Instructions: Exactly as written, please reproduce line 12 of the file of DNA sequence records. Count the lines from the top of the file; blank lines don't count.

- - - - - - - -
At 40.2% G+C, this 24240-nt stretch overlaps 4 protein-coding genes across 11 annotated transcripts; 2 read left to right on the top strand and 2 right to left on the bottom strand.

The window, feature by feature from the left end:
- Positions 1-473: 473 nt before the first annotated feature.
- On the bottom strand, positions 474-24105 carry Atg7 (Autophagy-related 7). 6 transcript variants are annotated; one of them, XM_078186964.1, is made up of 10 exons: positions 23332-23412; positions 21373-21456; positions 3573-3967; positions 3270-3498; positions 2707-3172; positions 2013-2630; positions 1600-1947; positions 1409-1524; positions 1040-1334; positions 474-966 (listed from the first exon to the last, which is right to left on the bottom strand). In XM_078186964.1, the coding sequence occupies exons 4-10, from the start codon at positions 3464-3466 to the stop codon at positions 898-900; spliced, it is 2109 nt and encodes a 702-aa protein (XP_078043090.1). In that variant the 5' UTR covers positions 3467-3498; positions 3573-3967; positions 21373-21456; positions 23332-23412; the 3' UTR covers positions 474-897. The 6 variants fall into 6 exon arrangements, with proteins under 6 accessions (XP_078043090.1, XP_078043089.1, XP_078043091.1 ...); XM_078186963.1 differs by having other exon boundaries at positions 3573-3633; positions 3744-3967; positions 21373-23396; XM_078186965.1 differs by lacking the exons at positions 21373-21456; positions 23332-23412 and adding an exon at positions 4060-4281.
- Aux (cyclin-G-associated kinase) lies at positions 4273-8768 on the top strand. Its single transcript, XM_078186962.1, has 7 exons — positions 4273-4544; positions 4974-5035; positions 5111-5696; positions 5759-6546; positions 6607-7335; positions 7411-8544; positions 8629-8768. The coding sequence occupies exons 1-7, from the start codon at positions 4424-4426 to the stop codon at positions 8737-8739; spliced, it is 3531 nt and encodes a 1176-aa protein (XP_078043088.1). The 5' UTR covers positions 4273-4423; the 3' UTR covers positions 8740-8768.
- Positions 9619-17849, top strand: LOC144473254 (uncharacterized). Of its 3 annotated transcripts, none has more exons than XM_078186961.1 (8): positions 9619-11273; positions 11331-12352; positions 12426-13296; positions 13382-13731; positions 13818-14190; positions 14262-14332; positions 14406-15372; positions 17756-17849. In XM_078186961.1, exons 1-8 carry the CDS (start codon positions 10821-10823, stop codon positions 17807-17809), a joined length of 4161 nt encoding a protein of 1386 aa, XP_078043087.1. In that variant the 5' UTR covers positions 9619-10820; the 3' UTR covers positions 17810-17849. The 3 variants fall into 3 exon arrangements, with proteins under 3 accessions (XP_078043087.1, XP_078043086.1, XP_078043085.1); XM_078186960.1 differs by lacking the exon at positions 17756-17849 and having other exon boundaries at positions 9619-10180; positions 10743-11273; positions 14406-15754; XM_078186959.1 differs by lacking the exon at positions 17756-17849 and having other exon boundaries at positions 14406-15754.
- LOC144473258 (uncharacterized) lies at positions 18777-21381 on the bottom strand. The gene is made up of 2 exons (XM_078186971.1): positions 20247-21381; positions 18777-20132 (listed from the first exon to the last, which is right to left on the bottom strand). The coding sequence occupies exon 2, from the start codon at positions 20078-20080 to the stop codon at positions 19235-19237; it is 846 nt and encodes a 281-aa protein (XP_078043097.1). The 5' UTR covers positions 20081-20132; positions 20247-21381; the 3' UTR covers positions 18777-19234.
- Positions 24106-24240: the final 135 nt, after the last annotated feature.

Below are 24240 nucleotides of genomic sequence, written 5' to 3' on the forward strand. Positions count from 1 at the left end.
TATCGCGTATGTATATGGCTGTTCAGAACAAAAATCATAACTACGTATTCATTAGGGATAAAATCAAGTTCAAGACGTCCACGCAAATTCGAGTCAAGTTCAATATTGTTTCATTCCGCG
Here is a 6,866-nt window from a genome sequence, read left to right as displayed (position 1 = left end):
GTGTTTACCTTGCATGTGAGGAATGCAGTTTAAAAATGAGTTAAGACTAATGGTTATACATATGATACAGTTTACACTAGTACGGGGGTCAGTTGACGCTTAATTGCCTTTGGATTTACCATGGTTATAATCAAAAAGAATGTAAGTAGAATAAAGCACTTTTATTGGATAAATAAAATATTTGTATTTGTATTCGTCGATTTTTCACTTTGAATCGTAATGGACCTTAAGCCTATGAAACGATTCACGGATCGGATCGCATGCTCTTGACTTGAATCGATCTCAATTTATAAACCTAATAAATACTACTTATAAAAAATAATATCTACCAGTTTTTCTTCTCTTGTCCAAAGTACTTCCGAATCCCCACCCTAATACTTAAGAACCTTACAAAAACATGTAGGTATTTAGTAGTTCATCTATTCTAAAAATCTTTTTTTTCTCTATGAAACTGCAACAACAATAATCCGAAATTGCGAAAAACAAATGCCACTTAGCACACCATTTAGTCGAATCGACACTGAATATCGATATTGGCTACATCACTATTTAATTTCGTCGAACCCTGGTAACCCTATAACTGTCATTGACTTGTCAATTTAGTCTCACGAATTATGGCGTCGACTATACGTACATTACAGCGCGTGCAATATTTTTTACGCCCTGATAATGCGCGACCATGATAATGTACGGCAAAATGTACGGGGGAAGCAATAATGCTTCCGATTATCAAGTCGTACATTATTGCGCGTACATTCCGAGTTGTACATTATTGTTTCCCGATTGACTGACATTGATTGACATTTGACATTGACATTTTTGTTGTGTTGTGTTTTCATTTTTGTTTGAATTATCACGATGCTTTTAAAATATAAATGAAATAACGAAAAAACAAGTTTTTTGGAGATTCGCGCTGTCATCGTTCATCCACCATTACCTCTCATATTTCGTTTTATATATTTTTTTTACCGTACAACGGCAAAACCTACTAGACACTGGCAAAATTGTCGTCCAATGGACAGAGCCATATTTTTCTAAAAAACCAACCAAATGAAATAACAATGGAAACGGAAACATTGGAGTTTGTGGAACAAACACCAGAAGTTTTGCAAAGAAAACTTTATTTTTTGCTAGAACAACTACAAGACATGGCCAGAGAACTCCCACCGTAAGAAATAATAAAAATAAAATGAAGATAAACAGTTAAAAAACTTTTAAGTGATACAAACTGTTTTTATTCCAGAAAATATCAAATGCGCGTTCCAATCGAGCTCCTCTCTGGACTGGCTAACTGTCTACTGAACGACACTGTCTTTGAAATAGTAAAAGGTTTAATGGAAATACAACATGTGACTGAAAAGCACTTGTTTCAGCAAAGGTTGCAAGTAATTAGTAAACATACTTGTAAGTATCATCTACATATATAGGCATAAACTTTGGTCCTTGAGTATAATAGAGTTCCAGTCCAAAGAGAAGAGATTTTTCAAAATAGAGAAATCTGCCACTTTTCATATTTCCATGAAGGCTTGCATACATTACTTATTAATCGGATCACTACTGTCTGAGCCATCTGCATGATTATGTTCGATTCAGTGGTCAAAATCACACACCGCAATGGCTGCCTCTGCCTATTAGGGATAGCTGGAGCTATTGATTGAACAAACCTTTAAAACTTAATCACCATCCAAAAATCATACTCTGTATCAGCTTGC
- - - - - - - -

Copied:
GTGTTTACCTTGCATGTGAGGAATGCAGTTTAAAAATGAGTTAAGACTAATGGTTATACATATGATACAGTTTACACTAGTACGGGGGTCAGTTGACGCTTAATTGCCTTTGGATTTACCATGGTTATAATCAAAAAGAATGTAAGTAGAATAAAGCACTTTTATTGGATAAATAAAATATTTGTATTTGTATTCGTCGATTTTTCACTTTGAATCGTAATGGACCTTAAGCCTATGAAACGATTCACGGATCGGATCGCATGCTCTTGACTTGAATCGATCTCAATTTATAAACCTAATAAATACTACTTATAAAAAATAATATCTACCAGTTTTTCTTCTCTTGTCCAAAGTACTTCCGAATCCCCACCCTAATACTTAAGAACCTTACAAAAACATGTAGGTATTTAGTAGTTCATCTATTCTAAAAATCTTTTTTTTCTCTATGAAACTGCAACAACAATAATCCGAAATTGCGAAAAACAAATGCCACTTAGCACACCATTTAGTCGAATCGACACTGAATATCGATATTGGCTACATCACTATTTAATTTCGTCGAACCCTGGTAACCCTATAACTGTCATTGACTTGTCAATTTAGTCTCACGAATTATGGCGTCGACTATACGTACATTACAGCGCGTGCAATATTTTTTACGCCCTGATAATGCGCGACCATGATAATGTACGGCAAAATGTACGGGGGAAGCAATAATGCTTCCGATTATCAAGTCGTACATTATTGCGCGTACATTCCGAGTTGTACATTATTGTTTCCCGATTGACTGACATTGATTGACATTTGACATTGACATTTTTGTTGTGTTGTGTTTTCATTTTTGTTTGAATTATCACGATGCTTTTAAAATATAAATGAAATAACGAAAAAACAAGTTTTTTGGAGATTCGCGCTGTCATCGTTCATCCACCATTACCTCTCATATTTCGTTTTATATATTTTTTTTACCGTACAACGGCAAAACCTACTAGACACTGGCAAAATTGTCGTCCAATGGACAGAGCCATATTTTTCTAAAAAACCAACCAAATGAAATAACAATGGAAACGGAAACATTGGAGTTTGTGGAACAAACACCAGAAGTTTTGCAAAGAAAACTTTATTTTTTGCTAGAACAACTACAAGACATGGCCAGAGAACTCCCACCGTAAGAAATAATAAAAATAAAATGAAGATAAACAGTTAAAAAACTTTTAAGTGATACAAACTGTTTTTATTCCAGAAAATATCAAATGCGCGTTCCAATCGAGCTCCTCTCTGGACTGGCTAACTGTCTACTGAACGACACTGTCTTTGAAATAGTAAAAGGTTTAATGGAAATACAACATGTGACTGAAAAGCACTTGTTTCAGCAAAGGTTGCAAGTAATTAGTAAACATACTTGTAAGTATCATCTACATATATAGGCATAAACTTTGGTCCTTGAGTATAATAGAGTTCCAGTCCAAAGAGAAGAGATTTTTCAAAATAGAGAAATCTGCCACTTTTCATATTTCCATGAAGGCTTGCATACATTACTTATTAATCGGATCACTACTGTCTGAGCCATCTGCATGATTATGTTCGATTCAGTGGTCAAAATCACACACCGCAATGGCTGCCTCTGCCTATTAGGGATAGCTGGAGCTATTGATTGAACAAACCTTTAAAACTTAATCACCATCCAAAAATCATACTCTGTATCAGCTTGC